Can we call anyone "father" besides God, including our parents?
- Honor your Father
- Exodus 20:12, “Honor your father and your mother, that your days may be prolonged in the land which the Lord your God gives you."
- Don't call anyone Father
- Matthew 23:8-10, "“But do not be called Rabbi; for One is your Teacher, and you are all brothers. 9 “And do not call anyone on earth your father; for One is your Father, He who is in heaven. 10 Do not be called leaders; for One is your Leader, that is, Christ."
In Exodus 20:12, we are commanded by God to honor our "father and mother." Jesus says, in Matthew 23:8-9, to call no one father except God. So which is it? Can we refer to our earthly dads as father, or are we only supposed to use the term in reference to God?
The answer lies in the context of what Jesus was saying. In Matthew 23, he was speaking to the multitudes and His disciples (verse 1). He was talking about how the scribes and Pharisees had seated themselves in "The chair of Moses," which was a position of authority within the Jewish system at the time of the Pharisees. But Jesus was condemning them because He said that they "tie up heavy loads and laid them on men's shoulders, but they themselves are unwilling to move them," (Matthew 23:4). In verse 8, Jesus says not to call anyone Rabbi (which means teacher).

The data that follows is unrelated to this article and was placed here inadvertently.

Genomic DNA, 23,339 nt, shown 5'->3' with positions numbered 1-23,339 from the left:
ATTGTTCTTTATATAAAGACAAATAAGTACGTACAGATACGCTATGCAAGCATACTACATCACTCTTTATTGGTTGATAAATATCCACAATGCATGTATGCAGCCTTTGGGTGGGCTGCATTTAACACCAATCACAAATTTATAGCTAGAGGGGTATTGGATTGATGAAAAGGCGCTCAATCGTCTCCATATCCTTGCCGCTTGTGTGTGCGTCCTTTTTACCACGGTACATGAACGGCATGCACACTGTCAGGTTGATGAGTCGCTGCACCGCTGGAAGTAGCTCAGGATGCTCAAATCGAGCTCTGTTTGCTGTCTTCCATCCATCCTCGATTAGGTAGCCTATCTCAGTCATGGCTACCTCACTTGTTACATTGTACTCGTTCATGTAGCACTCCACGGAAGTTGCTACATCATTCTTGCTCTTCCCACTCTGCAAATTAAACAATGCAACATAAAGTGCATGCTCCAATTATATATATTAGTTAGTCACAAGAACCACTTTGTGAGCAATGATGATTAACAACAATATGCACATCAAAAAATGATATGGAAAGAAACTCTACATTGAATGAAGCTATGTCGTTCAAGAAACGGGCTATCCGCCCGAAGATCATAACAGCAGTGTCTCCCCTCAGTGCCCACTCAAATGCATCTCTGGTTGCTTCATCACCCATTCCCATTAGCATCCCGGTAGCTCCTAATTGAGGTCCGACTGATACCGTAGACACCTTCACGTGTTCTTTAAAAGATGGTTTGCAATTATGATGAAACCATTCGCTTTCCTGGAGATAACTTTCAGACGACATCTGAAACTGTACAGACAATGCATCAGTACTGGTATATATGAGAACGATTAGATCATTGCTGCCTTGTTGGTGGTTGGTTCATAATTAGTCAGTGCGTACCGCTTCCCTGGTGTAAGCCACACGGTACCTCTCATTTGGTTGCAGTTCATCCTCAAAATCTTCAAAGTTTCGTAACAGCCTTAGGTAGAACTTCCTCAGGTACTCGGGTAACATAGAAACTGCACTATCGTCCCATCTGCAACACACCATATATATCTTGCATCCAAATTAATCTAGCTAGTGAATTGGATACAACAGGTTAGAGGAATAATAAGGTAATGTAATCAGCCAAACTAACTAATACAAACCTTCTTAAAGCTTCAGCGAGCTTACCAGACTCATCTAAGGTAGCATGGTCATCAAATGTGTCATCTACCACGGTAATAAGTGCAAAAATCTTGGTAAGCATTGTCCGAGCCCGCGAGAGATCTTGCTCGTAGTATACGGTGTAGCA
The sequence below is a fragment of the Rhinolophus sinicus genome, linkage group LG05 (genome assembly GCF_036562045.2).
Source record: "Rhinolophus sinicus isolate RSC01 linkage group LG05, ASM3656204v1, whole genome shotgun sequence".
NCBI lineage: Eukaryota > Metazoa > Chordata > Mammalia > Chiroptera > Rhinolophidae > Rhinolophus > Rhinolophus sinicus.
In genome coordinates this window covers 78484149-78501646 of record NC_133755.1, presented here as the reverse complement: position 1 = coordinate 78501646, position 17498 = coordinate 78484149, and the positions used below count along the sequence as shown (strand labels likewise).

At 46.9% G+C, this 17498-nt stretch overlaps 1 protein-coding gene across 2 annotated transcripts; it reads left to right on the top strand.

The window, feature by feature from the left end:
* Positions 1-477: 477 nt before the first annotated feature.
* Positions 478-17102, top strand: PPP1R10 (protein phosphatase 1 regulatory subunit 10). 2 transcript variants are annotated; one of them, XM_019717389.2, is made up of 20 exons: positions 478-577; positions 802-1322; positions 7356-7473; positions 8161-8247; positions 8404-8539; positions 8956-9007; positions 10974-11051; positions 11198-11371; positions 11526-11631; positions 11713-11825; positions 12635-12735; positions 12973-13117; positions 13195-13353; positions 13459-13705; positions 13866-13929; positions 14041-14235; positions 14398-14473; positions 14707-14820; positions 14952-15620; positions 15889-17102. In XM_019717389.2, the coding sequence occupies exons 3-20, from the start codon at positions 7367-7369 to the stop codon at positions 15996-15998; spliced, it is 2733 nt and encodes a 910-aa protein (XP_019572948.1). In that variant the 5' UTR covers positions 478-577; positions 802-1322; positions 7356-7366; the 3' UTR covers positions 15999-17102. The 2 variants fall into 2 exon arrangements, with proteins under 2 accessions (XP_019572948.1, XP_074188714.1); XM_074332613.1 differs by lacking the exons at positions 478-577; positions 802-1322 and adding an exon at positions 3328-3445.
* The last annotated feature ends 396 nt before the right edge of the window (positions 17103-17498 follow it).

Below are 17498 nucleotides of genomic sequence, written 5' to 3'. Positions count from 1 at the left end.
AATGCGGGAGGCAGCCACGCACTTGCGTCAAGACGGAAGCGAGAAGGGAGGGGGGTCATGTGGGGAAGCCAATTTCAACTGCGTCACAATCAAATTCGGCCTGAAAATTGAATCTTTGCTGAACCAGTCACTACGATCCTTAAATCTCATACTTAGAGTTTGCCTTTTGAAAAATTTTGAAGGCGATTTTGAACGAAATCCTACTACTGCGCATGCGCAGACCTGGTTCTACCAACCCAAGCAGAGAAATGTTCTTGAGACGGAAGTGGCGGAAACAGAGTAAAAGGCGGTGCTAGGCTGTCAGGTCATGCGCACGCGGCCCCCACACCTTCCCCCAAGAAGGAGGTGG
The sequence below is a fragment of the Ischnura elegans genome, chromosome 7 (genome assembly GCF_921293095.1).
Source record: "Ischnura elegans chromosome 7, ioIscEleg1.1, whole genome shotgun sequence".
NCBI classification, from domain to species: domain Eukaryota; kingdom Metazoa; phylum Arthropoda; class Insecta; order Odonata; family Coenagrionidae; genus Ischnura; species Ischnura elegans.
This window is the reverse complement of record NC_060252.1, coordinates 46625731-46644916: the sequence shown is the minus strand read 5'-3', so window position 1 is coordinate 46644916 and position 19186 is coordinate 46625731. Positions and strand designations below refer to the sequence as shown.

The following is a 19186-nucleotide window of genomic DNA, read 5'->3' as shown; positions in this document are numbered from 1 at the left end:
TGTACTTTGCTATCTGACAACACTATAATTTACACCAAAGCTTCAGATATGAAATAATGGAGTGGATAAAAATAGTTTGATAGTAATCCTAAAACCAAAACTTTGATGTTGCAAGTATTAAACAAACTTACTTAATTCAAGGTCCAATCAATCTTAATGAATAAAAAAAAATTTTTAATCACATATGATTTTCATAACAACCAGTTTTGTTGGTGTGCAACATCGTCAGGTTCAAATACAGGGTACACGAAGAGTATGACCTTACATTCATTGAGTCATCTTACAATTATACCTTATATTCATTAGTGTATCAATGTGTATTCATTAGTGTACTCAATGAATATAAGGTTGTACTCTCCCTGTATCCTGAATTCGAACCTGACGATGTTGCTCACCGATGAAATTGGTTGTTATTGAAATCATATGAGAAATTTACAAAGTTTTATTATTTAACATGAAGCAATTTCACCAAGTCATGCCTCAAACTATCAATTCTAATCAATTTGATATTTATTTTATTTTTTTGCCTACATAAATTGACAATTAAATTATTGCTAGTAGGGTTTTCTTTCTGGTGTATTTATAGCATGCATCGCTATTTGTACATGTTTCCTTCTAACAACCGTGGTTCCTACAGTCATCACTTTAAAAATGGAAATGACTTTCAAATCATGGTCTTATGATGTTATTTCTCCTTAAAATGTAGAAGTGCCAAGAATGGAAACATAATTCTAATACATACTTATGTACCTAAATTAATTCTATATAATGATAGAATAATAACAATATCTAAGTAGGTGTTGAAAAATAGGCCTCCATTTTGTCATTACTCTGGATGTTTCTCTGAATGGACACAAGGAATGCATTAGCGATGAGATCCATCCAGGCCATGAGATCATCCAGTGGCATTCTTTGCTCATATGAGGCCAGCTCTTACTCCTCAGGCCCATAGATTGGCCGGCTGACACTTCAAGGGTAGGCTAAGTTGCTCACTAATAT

"This was the title given to eminent teachers and founders of schools, to whom the people were taught to look up [to] rather than to God. It was also addressed to prophets (2 Kings 2:12; 6:21). In ver. 8 Christ said, “be not called;” here he uses the active, “call not,” as if he would intimate that his followers must not give this honoured title to any doctor out of complaisance, or flattery, or affectation."1
So, Jesus was saying that the true authority lies not with men but with God. In the context of the religious leaders of Israel and calling someone "father," Jesus was saying not to give them the reverence and honor which belong to God. Jesus was not speaking in a biological sense as in Exodus 20:12. He was speaking about ecclesiastical superiority.
- 1. The Pulpit Commentary, vol. 2, page 397